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Mastering audio is the final stage in music production, where the final set of mixed songs are turned into a cohesive album through a variety of processes that make the music sound the best it can, wherever it's played. Join author and producer Bobby Owsinski in this course, as he teaches essential mastering concepts and techniques used by experienced audio engineers. Follow along as he works at Oasis Mastering, a real-world mastering facility, and learn how to apply these techniques to your home or studio setup and make your projects sound better than ever.
First, discover how to configure your monitoring setup, optimize your listening environment, and prepare and print alternative mixes that will allow you to make quick fixes during mastering. Bobby then reviews a selection of dedicated mastering tools that give you precise control over select signal parameters, from compressors to de-essers. He'll discuss the differences between mastering for CD, online distribution, and specifically for iTunes, and how to achieve the best results for each medium. The course wraps with lessons on mastering for high-resolution formats like Blu-ray, as well as delivering and archiving the master recording once the project is complete.
If you've ever tried to export a number of songs from your normal digital audio workstation timeline, you know that what you get is a single large file instead of individual song files, like what we're used to on a CD. That's because you need a special editing workstation for making CDs that does what's know as PQ subcode editing. PQ subcodes control the track location and running time aspects of a CD, enable the CD player to know how many tracks are present, where they are, how long they are, and when to change from one track to another.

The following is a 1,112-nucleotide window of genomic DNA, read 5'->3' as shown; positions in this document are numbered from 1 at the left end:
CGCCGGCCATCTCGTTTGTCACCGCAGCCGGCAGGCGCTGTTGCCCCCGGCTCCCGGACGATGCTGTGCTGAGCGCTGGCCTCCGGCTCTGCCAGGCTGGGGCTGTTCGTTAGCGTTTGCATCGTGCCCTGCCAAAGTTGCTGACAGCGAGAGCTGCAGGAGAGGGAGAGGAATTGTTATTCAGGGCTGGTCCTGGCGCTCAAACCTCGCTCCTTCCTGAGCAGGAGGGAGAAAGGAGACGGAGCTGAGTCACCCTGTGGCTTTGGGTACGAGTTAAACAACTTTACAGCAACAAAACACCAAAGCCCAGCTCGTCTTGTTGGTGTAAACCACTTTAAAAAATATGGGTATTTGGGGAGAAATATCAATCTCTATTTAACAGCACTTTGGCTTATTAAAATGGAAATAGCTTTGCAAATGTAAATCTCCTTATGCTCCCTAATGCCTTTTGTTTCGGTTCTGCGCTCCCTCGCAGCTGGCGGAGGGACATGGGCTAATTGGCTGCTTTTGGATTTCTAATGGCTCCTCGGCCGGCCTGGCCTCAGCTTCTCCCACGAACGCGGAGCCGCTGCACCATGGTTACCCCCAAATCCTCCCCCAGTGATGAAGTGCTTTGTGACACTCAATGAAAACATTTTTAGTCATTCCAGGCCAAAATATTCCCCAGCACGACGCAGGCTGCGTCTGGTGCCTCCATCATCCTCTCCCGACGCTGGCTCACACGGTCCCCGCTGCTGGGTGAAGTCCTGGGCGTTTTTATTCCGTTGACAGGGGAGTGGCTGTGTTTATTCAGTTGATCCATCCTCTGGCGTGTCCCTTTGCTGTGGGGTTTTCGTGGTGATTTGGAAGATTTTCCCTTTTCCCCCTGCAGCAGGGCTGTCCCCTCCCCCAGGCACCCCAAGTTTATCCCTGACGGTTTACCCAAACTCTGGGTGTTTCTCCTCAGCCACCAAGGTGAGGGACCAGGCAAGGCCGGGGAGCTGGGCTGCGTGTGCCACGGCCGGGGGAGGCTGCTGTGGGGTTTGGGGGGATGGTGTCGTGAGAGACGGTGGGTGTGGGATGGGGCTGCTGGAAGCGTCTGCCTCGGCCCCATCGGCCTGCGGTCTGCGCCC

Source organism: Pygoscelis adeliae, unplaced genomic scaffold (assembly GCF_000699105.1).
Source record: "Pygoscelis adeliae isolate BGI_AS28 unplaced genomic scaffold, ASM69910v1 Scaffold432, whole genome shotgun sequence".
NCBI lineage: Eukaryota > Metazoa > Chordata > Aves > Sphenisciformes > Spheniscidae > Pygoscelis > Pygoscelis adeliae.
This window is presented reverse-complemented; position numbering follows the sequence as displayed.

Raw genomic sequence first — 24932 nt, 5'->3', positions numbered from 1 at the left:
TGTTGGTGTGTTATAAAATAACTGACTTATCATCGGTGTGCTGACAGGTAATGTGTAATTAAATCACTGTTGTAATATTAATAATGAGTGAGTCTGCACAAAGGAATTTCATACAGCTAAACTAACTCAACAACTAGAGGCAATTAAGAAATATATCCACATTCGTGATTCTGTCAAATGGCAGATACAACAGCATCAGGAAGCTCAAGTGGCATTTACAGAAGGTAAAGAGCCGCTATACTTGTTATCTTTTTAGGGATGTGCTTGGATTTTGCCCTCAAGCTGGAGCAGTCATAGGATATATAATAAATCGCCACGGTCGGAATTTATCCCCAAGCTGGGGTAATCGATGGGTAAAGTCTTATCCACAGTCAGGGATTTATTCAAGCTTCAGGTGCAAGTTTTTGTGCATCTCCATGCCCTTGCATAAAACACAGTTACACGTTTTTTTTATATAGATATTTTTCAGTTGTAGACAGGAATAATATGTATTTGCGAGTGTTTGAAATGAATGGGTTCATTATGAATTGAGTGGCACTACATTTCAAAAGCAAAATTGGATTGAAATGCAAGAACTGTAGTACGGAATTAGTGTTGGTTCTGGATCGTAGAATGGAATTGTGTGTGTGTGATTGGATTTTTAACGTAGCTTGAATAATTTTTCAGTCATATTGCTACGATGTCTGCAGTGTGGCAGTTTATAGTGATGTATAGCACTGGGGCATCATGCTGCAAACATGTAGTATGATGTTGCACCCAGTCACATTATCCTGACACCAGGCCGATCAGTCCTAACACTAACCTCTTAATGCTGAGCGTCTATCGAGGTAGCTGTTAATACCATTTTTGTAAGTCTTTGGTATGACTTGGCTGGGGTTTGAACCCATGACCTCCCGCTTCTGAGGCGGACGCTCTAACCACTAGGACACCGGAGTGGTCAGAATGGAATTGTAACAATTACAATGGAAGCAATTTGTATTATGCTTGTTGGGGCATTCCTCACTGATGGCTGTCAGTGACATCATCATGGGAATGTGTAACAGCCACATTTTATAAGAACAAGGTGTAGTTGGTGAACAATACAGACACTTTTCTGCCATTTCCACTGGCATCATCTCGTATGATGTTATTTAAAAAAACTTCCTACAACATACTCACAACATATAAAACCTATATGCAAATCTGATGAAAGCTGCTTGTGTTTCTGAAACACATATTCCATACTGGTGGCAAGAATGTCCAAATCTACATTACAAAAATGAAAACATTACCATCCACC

Editing software applications like Waveburner, Audio Architect, Peak, Wavelab, DSP-Quattro and Sound Forge, all have the ability to place these codes as needed. When the CD was first developed, it had 8 subcodes labeled P to W, and there were a lot of uses intended for them, they just never came to pass. Today the only subcodes used are P and Q, but these contain other information like ISRC and UPC codes and CD text, all of which we will cover in future movies.
Most PQ editors also allow PQ log to be printed out which is then sent with the master to the replicator, as a check to ensure that all the correct data and information has been provide. The ability to add a PQ code is essential in the process of creating a CD and only certain apps are capable of doing this. That said, an app with the PQ editor can give you much more power and precision than you ever thought possible on a CD.
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